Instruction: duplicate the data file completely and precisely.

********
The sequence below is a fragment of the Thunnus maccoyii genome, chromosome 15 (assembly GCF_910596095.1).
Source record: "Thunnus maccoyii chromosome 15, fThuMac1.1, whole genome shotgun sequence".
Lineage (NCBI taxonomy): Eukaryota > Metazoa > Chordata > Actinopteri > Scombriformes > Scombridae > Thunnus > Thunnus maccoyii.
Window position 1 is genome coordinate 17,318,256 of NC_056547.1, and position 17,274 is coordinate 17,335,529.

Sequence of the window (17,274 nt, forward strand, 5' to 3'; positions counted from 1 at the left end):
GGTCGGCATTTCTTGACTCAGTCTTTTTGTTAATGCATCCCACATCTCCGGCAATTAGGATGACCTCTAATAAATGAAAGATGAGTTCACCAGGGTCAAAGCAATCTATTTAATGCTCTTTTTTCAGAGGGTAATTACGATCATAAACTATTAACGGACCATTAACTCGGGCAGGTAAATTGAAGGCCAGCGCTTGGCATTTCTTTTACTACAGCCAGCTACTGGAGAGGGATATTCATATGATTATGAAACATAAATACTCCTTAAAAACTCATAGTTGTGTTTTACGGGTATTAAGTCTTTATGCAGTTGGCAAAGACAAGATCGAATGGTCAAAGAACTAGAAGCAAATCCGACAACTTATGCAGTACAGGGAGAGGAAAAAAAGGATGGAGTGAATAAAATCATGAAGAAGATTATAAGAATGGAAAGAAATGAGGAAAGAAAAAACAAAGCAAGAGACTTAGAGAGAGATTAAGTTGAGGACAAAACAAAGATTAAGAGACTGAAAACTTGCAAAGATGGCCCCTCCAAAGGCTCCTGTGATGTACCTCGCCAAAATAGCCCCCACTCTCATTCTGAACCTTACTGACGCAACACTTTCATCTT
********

The sequence below is a fragment of the Thunnus maccoyii genome, chromosome 15 (assembly GCF_910596095.1).
Source record: "Thunnus maccoyii chromosome 15, fThuMac1.1, whole genome shotgun sequence".
Lineage (NCBI taxonomy): Eukaryota > Metazoa > Chordata > Actinopteri > Scombriformes > Scombridae > Thunnus > Thunnus maccoyii.
Window position 1 is genome coordinate 17,318,256 of NC_056547.1, and position 17,274 is coordinate 17,335,529.

Sequence of the window (17,274 nt, forward strand, 5' to 3'; positions counted from 1 at the left end):
GGTCGGCATTTCTTGACTCAGTCTTTTTGTTAATGCATCCCACATCTCCGGCAATTAGGATGACCTCTAATAAATGAAAGATGAGTTCACCAGGGTCAAAGCAATCTATTTAATGCTCTTTTTTCAGAGGGTAATTACGATCATAAACTATTAACGGACCATTAACTCGGGCAGGTAAATTGAAGGCCAGCGCTTGGCATTTCTTTTACTACAGCCAGCTACTGGAGAGGGATATTCATATGATTATGAAACATAAATACTCCTTAAAAACTCATAGTTGTGTTTTACGGGTATTAAGTCTTTATGCAGTTGGCAAAGACAAGATCGAATGGTCAAAGAACTAGAAGCAAATCCGACAACTTATGCAGTACAGGGAGAGGAAAAAAAGGATGGAGTGAATAAAATCATGAAGAAGATTATAAGAATGGAAAGAAATGAGGAAAGAAAAAACAAAGCAAGAGACTTAGAGAGAGATTAAGTTGAGGACAAAACAAAGATTAAGAGACTGAAAACTTGCAAAGATGGCCCCTCCAAAGGCTCCTGTGATGTACCTCGCCAAAATAGCCCCCACTCTCATTCTGAACCTTACTGACGCAACACTTTCATCTT